30/30 Part 4

Creative Review is 30. To celebrate we have decided, in this 10 part feature, to look forward rather than back.

We asked a range of prominent figures, including practitioners, critics, curators and academics, to tell us about one thing, person, idea or place that they were excited about for the future.

For three decades we have covered the most interesting developments in visual communications: these articles will give you some idea of the ideas, people and directions that you might find in CR in the next 30 years.

—#9/30—
Latin American design
Chosen by Sarah Temple, The School of Graphic Design, The London College
of Communication, The University of the Arts, London

It is always so inter­esting when we get applications from international students from countries that have not tended to apply to the University of Arts, London before. In the last few years we have been lucky enough to attract students from Brazil, Mexico and Argentina and suddenly it seems that we have lots of very talented Latin American students in our design studios. What a relief to see such original design work which has developed outside the ‘European tradition’ but does not come from the Far East.

I have, of course, been aware for some time of the exciting design community in Latin America. Brilliant individuals such as Eduardo Muroz Bachs from Cuba (sadly no longer with us), Gringo Cardia from Rio with his hand-drawn typography, Alejandro Magallanes from Mexico City with his out­standing posters in mixed media and the beautiful vivid work by Pablo Rovalo, also from Mexico (who now runs Research Studios in Barcelona) – this work seems to stimulate the senses in a more direct manner than most European design.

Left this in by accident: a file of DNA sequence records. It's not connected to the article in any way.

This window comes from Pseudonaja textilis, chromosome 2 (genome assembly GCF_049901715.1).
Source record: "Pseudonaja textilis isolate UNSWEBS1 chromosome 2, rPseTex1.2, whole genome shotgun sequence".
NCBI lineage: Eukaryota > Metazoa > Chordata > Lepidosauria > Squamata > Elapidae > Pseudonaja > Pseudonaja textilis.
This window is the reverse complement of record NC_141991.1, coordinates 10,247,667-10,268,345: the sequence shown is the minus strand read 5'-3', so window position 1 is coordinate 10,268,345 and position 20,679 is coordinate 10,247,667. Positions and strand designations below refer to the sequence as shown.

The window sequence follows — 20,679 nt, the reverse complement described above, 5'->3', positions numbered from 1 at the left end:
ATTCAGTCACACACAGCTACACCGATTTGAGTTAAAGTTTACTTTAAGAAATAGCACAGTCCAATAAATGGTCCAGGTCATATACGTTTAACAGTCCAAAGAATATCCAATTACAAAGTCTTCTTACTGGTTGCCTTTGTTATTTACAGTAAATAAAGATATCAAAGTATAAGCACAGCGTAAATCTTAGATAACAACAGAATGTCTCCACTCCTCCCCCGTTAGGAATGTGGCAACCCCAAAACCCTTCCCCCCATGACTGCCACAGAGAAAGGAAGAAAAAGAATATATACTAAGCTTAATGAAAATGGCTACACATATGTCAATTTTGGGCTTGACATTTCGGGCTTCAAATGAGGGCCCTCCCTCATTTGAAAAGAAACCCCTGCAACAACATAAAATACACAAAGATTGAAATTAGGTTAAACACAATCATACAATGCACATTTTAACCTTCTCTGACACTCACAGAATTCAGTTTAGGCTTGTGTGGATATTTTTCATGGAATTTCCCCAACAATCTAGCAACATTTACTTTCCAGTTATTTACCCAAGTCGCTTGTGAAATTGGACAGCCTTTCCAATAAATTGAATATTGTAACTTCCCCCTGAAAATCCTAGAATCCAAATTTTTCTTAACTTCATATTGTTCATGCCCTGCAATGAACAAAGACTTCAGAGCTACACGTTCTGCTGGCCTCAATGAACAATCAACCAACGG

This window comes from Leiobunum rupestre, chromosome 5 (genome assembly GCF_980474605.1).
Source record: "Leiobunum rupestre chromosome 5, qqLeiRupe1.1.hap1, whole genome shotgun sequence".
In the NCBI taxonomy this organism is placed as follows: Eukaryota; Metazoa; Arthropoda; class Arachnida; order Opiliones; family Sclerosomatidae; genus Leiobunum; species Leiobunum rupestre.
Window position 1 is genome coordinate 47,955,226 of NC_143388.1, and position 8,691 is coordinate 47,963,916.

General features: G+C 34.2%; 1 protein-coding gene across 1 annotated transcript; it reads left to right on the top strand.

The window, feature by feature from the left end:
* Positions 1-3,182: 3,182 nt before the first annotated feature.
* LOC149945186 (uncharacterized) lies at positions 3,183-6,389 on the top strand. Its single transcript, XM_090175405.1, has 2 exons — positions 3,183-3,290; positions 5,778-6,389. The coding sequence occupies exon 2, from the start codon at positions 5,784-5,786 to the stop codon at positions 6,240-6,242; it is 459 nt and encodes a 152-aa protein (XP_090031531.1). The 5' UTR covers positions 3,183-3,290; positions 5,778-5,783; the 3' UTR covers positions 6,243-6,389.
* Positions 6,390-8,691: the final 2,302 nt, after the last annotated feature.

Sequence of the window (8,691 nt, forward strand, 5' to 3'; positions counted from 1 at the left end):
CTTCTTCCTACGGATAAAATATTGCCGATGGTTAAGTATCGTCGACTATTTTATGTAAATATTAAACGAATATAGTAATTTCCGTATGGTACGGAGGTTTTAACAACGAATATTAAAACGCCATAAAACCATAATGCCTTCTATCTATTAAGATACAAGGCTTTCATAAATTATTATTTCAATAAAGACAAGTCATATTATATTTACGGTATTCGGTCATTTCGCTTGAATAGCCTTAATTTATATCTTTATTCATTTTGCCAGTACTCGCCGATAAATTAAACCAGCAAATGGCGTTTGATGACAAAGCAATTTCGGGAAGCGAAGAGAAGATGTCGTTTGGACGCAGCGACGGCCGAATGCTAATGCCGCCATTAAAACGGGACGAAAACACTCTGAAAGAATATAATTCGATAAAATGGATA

What interests me most is the number of women who are doing such dynamic work and the originality of the work itself: the design voice from this continent is fresh, deeply individual and very contemporary. Women such as Anella Armas from Venezuela, Ruth Klotzel from São Paulo, Sara Luna in Mexico City and Belen Mena in Equador greatly excite me and cause me to wonder why women designers in the UK are not coming forward with such exuberance.

estudioinfinito.com.br


—#10/30—

The Useful Simple Trust

Chosen by Sophie Thomas, thomas.matthews

The Useful Simple Trust is a newly-formed employee benefit trust which our studio is part of. It operates through pioneering design projects, as innovators in design education, and via activities in sustainability and communication. Put simply, the Trust offers an alter­native to profit-focused, socially unaware business models and opens the door to the new and the good.

In many trust organi­sations the prime benefit is financial, but ust is unusual in its trail blazing ethos  aimed at the wider benefit of everyone that it designs work for. The benefit to employees is defined first as a stimulating work environ­ment, achieved through activities that meet with the Trust’s purpose (all profits go back in to the Trust itself). The ust is a carefully designed organi­sation, drawing its inspi­ration from considerations of excellence and justice, as well as fields like fractal mechanics and bio-mimicry.

What’s so exciting for us is that it actively encourages innovation in the respective fields of the member companies and cross collabo­ration with new and exciting consequences. It also offers stability, companion­ship and opportunity. Put it another way – who knows what a graphic designer will come up with having had break­fast with an engineer and lunch with a textile designer?

Currently there are 45 beneficiaries, seven trustees and four companies which are involved in the ust – thomas.matthews, ThinkUp, Expedition Engineering  and MustRD. The Trust is open to any other businesses who match the ethos and aims, and anyone can put foward
a proposition.

usefulsimple.co.uk

 

—#11/30—
Prefab housing
Chosen by Will Gompertz, BBC arts editor